- 2012 New Jersey Legislative District Data Book, Rutgers University Edward J. Bloustein School of Planning and Public Policy, March 2013, p. 142.
- U.S. Geological Survey Geographic Names Information System: Town of Kearny, Geographic Names Information System. Accessed March 6, 2013.
- 2010 Census: Hudson County, Asbury Park Press. Accessed April 20, 2011.
- DP-1 – Profile of General Population and Housing Characteristics: 2010 for Kearny town, Hudson County, New Jersey, United States Census Bureau. Accessed December 15, 2011.
- Municipalities Grouped by 2011-2020 Legislative Districts, New Jersey Department of State, p. 13. Accessed January 6, 2013.
- Table DP-1. Profile of General Demographic Characteristics: 2010 for Kearny town, New Jersey Department of Labor and Workforce Development. Accessed December 15, 2011.
- PEPANNRES - Annual Estimates of the Resident Population: April 1, 2010 to July 1, 2016 - 2016 Population Estimates for New Jersey municipalities, United States Census Bureau. Accessed June 16, 2017.
- GCT-PH1 Population, Housing Units, Area, and Density: 2010 – State – County Subdivision from the 2010 Census Summary File 1 for New Jersey, United States Census Bureau. Accessed October 12, 2012.
- Look Up a ZIP Code for Kearny, NJ, United States Postal Service. Accessed October 27, 2011.
- Zip Codes, State of New Jersey. Accessed December 12, 2013.
- Area Code Lookup – NPA NXX for Kearny, NJ, Area-Codes.com. Accessed August 29, 2013.
- American FactFinder, United States Census Bureau. Accessed September 4, 2014.
- A Cure for the Common Codes: New Jersey, Missouri Census Data Center. Accessed October 12, 2012.
- US Board on Geographic Names, United States Geological Survey. Accessed September 4, 2014.
- Wright, E. Assata. "Secaucus: How do you pronounce it? Development put town on map, but newcomers don't know where they are", The Hudson Reporter, July 6, 2011. "Therefore, the new neighbors may proudly totter about telling folks they live in Sih-KAW-cus or See-KAW-cus. However, natives prefer that the accent be on the first syllable, as in: SEE-kaw-cus.... Bayonne is bay-OWN, not ba-YON, locals say. Kearny is Kar-nee, not Keer-nee."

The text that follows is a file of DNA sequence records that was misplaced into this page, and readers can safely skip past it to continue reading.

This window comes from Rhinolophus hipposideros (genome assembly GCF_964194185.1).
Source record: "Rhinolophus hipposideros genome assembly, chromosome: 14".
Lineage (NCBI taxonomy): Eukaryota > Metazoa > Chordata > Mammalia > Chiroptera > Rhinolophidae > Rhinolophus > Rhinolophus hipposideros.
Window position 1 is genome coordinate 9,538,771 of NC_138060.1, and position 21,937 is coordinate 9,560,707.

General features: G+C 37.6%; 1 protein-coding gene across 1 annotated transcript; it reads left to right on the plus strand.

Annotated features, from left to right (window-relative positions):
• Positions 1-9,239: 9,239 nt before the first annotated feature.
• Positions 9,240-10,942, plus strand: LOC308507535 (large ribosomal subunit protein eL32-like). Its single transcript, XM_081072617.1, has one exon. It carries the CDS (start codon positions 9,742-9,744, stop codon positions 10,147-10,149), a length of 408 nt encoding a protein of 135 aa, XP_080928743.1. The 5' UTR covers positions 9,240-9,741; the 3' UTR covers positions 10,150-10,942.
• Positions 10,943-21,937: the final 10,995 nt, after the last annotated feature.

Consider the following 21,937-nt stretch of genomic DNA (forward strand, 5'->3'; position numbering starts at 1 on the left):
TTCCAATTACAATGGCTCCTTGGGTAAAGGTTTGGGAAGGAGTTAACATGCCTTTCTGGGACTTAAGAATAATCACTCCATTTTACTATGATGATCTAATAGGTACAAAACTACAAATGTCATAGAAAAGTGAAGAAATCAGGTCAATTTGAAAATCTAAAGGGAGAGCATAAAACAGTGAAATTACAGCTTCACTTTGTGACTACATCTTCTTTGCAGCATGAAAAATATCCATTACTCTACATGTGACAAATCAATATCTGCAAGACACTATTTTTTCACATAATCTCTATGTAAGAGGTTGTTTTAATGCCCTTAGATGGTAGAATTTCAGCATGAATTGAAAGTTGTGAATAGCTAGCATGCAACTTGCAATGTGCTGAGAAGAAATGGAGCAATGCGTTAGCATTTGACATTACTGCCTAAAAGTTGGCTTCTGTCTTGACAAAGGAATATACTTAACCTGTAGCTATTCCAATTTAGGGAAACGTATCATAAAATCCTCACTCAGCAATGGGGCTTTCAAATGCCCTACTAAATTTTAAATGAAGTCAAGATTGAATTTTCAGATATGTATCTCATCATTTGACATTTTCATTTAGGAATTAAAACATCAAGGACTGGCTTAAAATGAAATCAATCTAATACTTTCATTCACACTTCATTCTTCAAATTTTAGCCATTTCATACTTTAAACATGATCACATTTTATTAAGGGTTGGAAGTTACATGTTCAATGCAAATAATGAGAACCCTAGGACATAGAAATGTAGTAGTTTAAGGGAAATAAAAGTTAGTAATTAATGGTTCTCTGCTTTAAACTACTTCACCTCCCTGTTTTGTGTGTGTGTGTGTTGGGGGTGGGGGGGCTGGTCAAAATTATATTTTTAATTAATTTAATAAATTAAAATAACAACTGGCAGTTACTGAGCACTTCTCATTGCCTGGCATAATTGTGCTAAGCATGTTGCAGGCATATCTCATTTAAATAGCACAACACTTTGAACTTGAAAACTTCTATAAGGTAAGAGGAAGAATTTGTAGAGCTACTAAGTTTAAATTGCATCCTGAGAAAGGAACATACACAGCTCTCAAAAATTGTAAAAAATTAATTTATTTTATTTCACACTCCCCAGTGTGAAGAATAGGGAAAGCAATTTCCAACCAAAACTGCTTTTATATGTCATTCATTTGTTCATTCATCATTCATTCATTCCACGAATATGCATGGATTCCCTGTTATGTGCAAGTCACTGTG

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- Cappetta, Gary Michael. Bodyslams!: Memoirs of a Wrestling Pitchman, p. xvii. ECW Press, 2006. ISBN 9781550227093. Accessed October 2, 2015. "As a child, my family lived every summer in the shore community of Seaside Park. The month I graduated from Kearny High School in Northern New Jersey, my family moved to Ocean County, where my father established a lucrative amusement business on the local boardwalk."
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- Meek, James Gordon; and Siemaszko, Corky. "'Soupnazi' hacker Albert Gonzalez went from nerdy past to life of sex, guns and drugs", New York Daily News, August 19, 2009. Accessed October 12, 2012. "After graduation, Gonzalez moved north to Manhattan and lived on the East Side for three months in 2000 before setting up shop in Kearny, N.J., records show. It was while living there in an anonymous garden apartment with mostly senior citizens as neighbors that Gonzalez was busted for hacking in 2003."
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- Staff. "Al Hartley, 81; Illustrated 'Archie' Comic Strips", Los Angeles Times, May 29, 2003. Accessed September 1, 2014. "Al Hartley, 81, who spent nearly three decades illustrating the 'Archie' comic strips and also drew for Marvel Comics, died Tuesday in Fort Myers, Fla.... Hartley was a native of Kearny, N.J."
- Hartley, Fred Allan Jr., (1902 - 1969), Biographical Directory of the United States Congress. Accessed September 1, 2014. "library commissioner of Kearny, N.J., in 1923 and 1924; police and fire commissioner 1924-1928"
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- Wallace, William N. "Rowing; U.S. Heavyweights Win Gold at the Wire", The New York Times, September 19, 1994. Accessed October 27, 2011. "The favored United States crew, stroked by Jeff Klepacki, a Rutgers alumnus from Kearny, N.J., faltered in the final 500 meters after leading by almost a full boat length and won by six-tenths of a second over a surprising crew from the Netherlands."